You can’t actually fix hair that’s been damaged. Do the swim cap and conditioner thing to prevent more damage from occurring from the chlorine. Stop using 2-in-1, that stuff’s awful for long hair. You don’t need super-expensive salon shampoo, but jumping from the Suave/V05 price bracket ($1-3) into the Aussie/Garnier Fructisse ($4-6, when not on sale) one makes a shocking amount of difference. I discovered in college, no lie, that there is no practical difference between orange-scented V05 and orange-scented dish soap. It does indeed clean really well, but it does so by stripping everything that dirt could conceivably cling to off of the surface of your hair, including the natural oils that you really, really need right now. Even going with the store brand pretend-Dove or pretend-Herbal Essences will help a lot.
In order to make the damaged hair easier to work with, you might actually try washing it less often – if you shampoo daily now, try alternating days of shampoo and conditioner with days of just conditioner. I’d also suggest using an after-shower conditioner in addition to the in-shower kind. Garnier Fructisse has some that’s cheap, sold at Walgreens/CVS, and has avocado oil in it. They advertise all kinds of wacky things on the label, but the one thing they never bother to put on there is that after-shower leave-in conditioner functions as a dandy detangler, which is essential if your hair is in a state where hitting snags while brushing it out might break it off.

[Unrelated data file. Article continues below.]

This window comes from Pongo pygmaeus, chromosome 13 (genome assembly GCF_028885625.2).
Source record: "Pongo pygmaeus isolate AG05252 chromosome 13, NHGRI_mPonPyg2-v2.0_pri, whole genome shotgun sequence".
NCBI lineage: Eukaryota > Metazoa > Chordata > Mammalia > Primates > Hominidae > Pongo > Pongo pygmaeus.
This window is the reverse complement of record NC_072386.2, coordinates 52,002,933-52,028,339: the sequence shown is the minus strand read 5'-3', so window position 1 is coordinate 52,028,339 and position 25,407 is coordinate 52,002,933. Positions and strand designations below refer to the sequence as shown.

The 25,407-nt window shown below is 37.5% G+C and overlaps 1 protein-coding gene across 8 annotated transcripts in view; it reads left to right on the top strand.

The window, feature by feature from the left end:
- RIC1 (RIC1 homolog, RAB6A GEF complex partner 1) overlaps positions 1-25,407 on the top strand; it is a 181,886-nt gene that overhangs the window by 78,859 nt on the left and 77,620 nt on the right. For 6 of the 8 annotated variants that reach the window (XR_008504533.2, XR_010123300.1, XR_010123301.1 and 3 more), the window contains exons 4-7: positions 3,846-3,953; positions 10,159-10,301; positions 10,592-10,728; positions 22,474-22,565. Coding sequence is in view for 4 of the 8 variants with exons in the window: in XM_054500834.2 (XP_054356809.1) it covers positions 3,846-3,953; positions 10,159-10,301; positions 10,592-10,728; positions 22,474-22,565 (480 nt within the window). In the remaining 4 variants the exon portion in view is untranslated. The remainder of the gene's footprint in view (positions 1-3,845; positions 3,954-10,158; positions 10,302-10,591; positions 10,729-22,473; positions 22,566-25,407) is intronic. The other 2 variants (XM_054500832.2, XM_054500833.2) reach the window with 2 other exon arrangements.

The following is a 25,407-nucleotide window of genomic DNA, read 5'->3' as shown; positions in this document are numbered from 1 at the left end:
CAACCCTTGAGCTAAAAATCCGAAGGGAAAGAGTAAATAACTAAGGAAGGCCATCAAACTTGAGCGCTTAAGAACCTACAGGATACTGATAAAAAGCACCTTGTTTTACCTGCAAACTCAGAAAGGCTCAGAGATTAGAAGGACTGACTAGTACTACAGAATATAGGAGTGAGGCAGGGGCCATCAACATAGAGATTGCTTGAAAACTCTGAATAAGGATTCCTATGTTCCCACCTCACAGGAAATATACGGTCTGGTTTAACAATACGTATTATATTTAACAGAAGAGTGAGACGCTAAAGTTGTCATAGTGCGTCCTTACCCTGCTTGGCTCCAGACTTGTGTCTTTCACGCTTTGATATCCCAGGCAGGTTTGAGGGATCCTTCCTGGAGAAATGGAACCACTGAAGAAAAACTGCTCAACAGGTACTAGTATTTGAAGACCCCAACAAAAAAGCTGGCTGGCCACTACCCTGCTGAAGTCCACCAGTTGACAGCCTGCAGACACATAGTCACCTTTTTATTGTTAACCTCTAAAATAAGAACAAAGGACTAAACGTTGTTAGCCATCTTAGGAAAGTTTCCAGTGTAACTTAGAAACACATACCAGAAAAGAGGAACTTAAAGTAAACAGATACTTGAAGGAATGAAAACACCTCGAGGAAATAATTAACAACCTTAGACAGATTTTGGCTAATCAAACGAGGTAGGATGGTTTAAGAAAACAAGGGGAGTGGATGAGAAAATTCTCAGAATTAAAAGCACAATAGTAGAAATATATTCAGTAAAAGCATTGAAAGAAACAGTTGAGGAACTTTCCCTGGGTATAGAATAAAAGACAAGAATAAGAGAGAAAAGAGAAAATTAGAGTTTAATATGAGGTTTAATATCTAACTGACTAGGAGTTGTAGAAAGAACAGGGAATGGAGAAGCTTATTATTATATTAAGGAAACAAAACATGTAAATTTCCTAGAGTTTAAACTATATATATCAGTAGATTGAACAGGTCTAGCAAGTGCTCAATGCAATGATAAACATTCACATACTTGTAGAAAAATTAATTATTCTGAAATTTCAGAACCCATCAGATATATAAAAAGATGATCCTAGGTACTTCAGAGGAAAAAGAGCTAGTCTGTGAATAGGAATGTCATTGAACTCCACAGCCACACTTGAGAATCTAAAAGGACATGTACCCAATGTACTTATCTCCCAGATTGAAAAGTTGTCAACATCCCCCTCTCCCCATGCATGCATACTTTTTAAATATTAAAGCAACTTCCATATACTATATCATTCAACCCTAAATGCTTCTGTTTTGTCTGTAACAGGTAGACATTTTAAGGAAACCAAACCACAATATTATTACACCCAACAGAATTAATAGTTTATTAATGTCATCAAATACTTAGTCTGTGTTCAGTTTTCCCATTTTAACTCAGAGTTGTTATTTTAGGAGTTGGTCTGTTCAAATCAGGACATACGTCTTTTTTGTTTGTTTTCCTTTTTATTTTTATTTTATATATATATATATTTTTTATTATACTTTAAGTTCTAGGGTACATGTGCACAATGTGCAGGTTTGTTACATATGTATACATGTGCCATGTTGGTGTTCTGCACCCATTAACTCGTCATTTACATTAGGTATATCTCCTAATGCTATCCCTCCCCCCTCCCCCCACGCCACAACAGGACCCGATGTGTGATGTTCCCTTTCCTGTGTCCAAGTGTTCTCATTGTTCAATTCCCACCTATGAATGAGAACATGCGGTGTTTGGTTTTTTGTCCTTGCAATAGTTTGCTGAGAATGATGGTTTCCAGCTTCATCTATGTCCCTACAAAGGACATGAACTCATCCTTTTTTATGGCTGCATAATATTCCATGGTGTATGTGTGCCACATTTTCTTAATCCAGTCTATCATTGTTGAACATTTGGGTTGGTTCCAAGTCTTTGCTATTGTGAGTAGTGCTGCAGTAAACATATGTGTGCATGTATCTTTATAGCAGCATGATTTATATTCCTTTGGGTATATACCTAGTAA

Try to never comb it out when wet, even if that’s what you did before. When your hair is healthy, it might well have enough resilience that combing it out went doesn’t hurt anything; now it’s damaged, and you don’t want to do anything that pulls the cuticle open if you can possibly help it. The surface of your hair is really lots of tiny keratin scales, that cling to each other a little like the fronds on a bird feather. Run your fingers down a feather from root to tip, and they stay mostly engaged; run your fingers from tip to root, and the feather turns into a wonky mess. When hair is sufficiently damaged, every direction is the wonky-mess direction.
If “not doing anything fancy” with it means that you pull it back a lot, I’d also invest in some high-quality hair elastics. Cheap elastics catch on hair and snap it off as you pull the ponytail or end of the braid through, and the problem gets worse as more hair breaks off and the ends poke out in odd places. Try some of the soft woven ones with a fabric-like finish for braid ends, and hooks or bungees (http://goo.gl/Qdvlf) for ponytails. A lot of bun clips, alligator clips, and snoods aren’t big enough for hip-length hair, but if you want a simple bun, I find the large Hairigami snap-bracelet things (http://goo.gl/dKeBH) work surprisingly well on mine.
Failing that, if you grow to loathe having to take care of damaged hair, post a picture of yourself here and ask for suggestions on short haircuts. I believe the last person who did so got a look-over and advice from Eve, who is the sine qua non of classy fashion advice around these parts. Better assessments simply cannot be had.